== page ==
Toward a Lexicon of Common Figurative Units
9 PROVERBS AND PROVERBIAL UNITS OF MEDIEVAL AND REFORMATION TIMES AS SOURCES OF WIDESPREAD IDIOMS
9.1 Widespread Idioms and Proverbial Units of Medieval and Reformation Times: Introduction As has been set out in Chapter 5, a large number of idioms that are in general use in many present-day European languages have their roots in proverbial units that were already common in classical antiquity. The many editions of Erasmus of Rotterdam’s “Adagia”, the famous collection of explanatory Greek and Latin 1 proverbs and proverbial phrases and commentaries in Latin helped greatly to spread these expressions all over Europe. The first edition from 1500 included 818 Greek and Latin phrases. His work from 1536 entit- led “Adagiorum Chiliades” (“Thousands of Adages”) swelled to 4,251 mo- nographs on proverbs and proverbial sayings (Gibson 2010: 9). This chapter will again deal with widespread idioms that originate from old proverbs and proverbial phrases and were already in circulation in the past. This time, however, we will look at expressions that have predominant- ly been documented only since post-classical times, starting from the early Middle Ages through to the period of Reformation and Renaissance. These units most probably go back to oral folk traditions, and their true origins remain unknown. 2 The use of these idioms cannot be attributed to particular authors (as opposed to the classical idioms dealt with in Section 5.4). At a time when scholars of different European countries used Latin as their lingua franca, they were partly passed on in Medieval Latin, as translations of ver- nacular proverbial sayings. In other instances, they were already written...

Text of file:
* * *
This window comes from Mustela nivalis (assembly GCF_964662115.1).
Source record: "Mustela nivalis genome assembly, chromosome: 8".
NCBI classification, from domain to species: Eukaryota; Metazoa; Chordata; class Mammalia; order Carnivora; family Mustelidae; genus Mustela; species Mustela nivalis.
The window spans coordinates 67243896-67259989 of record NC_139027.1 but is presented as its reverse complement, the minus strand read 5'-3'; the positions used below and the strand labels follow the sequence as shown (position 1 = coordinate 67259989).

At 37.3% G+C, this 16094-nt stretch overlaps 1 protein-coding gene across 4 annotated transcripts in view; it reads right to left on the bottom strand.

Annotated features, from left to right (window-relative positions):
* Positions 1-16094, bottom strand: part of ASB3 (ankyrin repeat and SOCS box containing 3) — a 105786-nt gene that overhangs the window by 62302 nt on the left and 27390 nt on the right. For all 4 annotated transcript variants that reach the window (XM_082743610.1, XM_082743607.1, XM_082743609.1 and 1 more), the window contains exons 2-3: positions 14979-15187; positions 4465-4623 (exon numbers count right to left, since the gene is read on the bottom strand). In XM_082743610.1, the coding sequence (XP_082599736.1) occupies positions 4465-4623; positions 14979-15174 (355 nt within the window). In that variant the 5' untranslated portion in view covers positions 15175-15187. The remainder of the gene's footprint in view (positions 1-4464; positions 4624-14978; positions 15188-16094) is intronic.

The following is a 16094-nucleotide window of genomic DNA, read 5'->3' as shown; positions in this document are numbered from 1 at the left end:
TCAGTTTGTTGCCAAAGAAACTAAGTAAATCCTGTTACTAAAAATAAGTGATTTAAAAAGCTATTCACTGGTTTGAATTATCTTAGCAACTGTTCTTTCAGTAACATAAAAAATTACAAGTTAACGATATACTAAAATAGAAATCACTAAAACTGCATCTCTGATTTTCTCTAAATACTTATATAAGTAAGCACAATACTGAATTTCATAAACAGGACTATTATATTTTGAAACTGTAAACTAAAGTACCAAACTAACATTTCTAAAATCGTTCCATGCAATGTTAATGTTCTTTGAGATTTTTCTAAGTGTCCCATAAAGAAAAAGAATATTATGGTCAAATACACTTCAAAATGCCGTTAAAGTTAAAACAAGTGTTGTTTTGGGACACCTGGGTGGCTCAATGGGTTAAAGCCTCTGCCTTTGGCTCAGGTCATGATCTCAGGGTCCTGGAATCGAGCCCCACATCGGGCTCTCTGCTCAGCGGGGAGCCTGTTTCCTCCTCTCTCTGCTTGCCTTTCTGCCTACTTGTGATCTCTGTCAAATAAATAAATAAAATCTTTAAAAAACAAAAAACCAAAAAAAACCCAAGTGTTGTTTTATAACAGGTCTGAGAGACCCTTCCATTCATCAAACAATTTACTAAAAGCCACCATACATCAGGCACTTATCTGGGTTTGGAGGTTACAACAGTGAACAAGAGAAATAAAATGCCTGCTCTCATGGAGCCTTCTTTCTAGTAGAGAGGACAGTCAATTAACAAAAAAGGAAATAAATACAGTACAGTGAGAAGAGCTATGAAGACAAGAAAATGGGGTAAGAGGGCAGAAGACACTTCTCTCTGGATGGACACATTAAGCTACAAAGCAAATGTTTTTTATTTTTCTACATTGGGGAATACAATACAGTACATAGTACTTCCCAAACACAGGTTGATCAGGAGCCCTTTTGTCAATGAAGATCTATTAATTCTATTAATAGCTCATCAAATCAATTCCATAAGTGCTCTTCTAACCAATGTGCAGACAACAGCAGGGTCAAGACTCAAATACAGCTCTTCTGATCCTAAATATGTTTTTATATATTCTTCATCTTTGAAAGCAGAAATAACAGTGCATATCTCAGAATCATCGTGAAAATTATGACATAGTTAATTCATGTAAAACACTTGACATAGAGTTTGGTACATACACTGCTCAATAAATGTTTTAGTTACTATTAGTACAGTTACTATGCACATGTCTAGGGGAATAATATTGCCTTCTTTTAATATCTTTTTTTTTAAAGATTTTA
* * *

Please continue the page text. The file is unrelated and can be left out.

You are not authenticated to view the full text of this chapter or article.
This site requires a subscription or purchase to access the full text of books or journals.
Do you have any questions? Contact us.Or login to access all content.